The second stage in the historical development of social networks as a sociological idea occurs in the early work of sociologists specializing in social psychology. For example, George Homans highlighted the basic principles of exchange theory, which focused on how connections between people were based on the need for exchanges to occur to fulfill each actor’s needs. Peter Blau and Richard Emerson and his colleagues further developed Homans’s ideas by explicating the conditions under which exchanges proceed (for the former) and how such exchanges might then create collective action between actors through different types of exchange networks (the latter). While Emerson was the only early social psychologist explicitly using the phrase social networks, it is evident from the work of Homans and Blau that their underlying themes examined the creation and maintenance of connections between people. These themes, and the phrase social networks, are developed further by contemporary theorists and empirical research applications.
Cook and colleagues (1993), among others, extended Emerson’s original formulation of exchange theory to examine issues such as the distribution of power in social exchange networks, how bargaining in social networks is affected by power distribution, commitment formation, and coalition formations. Each of these theoretical extensions of Emerson and Blau’s work focuses on some aspect of social networks in terms of how connections between actors then affect further interactions and exchanges. Willer and colleagues (2002) developed network exchange theory (NET) to focus on exchange structures and power relations. NET provides explicit predictions about exchanges that may occur based on factors such as whether or not social networks are exclusively connected, the level of hierarchy and mobility that exists in any particular social network, and the order in which exchanges occur. These factors then allow Willer and colleagues to explore how collective action develops among actors in a social network.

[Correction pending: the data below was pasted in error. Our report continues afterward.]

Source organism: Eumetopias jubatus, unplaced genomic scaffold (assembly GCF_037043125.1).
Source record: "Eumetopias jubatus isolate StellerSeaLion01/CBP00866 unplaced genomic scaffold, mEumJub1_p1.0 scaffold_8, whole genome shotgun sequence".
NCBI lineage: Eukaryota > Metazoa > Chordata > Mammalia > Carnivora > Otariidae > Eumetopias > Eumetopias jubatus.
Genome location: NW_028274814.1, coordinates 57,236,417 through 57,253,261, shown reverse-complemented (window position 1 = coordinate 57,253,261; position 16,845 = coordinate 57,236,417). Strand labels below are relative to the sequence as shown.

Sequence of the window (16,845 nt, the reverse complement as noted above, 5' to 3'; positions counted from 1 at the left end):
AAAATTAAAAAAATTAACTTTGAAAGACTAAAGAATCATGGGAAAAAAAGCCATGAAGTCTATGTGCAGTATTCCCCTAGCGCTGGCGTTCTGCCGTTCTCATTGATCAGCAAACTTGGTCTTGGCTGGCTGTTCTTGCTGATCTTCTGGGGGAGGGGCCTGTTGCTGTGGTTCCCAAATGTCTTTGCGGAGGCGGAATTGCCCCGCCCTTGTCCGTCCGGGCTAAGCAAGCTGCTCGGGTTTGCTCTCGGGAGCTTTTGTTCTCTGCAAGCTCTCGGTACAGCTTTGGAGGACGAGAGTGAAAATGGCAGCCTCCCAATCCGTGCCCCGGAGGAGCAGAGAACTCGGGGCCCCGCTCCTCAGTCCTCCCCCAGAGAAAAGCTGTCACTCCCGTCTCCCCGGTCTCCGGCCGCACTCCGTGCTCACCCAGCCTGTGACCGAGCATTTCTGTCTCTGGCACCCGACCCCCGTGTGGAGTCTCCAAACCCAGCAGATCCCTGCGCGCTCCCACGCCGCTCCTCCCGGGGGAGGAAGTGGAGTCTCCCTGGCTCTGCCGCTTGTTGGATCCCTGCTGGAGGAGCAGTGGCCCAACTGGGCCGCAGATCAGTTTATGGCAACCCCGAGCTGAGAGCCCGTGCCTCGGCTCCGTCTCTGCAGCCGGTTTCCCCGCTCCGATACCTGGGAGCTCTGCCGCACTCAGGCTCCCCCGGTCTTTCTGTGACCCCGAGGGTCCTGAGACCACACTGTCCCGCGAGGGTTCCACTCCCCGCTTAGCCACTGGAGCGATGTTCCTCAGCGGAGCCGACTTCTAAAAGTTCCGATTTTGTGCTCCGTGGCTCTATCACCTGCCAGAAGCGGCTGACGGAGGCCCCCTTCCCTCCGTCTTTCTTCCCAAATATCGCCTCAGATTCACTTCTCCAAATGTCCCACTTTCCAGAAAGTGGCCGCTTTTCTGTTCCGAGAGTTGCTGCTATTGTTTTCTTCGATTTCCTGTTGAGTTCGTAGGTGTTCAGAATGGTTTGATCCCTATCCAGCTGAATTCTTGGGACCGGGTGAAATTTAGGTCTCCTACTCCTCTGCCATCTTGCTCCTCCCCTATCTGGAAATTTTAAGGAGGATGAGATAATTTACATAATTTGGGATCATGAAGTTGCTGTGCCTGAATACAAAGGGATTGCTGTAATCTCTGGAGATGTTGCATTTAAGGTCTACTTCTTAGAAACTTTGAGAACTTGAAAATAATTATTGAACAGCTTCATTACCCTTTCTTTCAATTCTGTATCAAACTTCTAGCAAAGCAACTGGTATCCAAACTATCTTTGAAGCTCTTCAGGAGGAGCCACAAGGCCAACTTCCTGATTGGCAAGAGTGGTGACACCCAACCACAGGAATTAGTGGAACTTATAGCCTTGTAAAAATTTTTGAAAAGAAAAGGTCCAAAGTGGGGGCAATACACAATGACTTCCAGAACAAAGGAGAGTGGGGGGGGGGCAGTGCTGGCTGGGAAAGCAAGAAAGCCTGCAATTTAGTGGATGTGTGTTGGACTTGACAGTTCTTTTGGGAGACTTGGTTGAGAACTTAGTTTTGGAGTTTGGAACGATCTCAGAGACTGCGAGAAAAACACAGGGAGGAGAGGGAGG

Network theory is a broader term that represents theoretical developments in all areas of sociology by focusing on the key idea of actors and how they are connected, whereby actors can be individuals or groups or social institutions. In other words, network theory allows us to examine the objective pattern of interactions represented by how actors are connected to one another. By examining how actors are connected to one another, sociologists gain insight into the structure of social interactions on the individual level as well as the structure of groups and institutions. For example, Granovetter (1973) used social networks to explain the importance of weak ties among people and how these types of ties affected exchanges. His work served as the basis for further work in economic sociology, such as explaining organizational survival in particular economic environments.
- Cook, K. S., Molm, L. D., & Yamagishi, T. (1993) Exchange relations and exchange networks: recent developments in social exchange theory. In: Berger, J. & Zelditch, M., Jr. (eds.), Theoretical Research Programs: Studies in the Growth ofTheory. Stanford University Press, Stanford, CA, pp. 296-322.
- Granovetter, M. (1973) The strength of weak ties. American Journal of Sociology 91: 481-510.
- Willer, D., Walker, H. A., Markovsky, B., Willer, R., Lovaglia, M., Thye, S., & Simpson, B. (2002) Network exchange theory. In: Berger, J. & Zelditch, M., Jr. (eds.), New Directions in Contemporary Sociological Theory. Rowman & Littlefield, New York, pp. 109-43.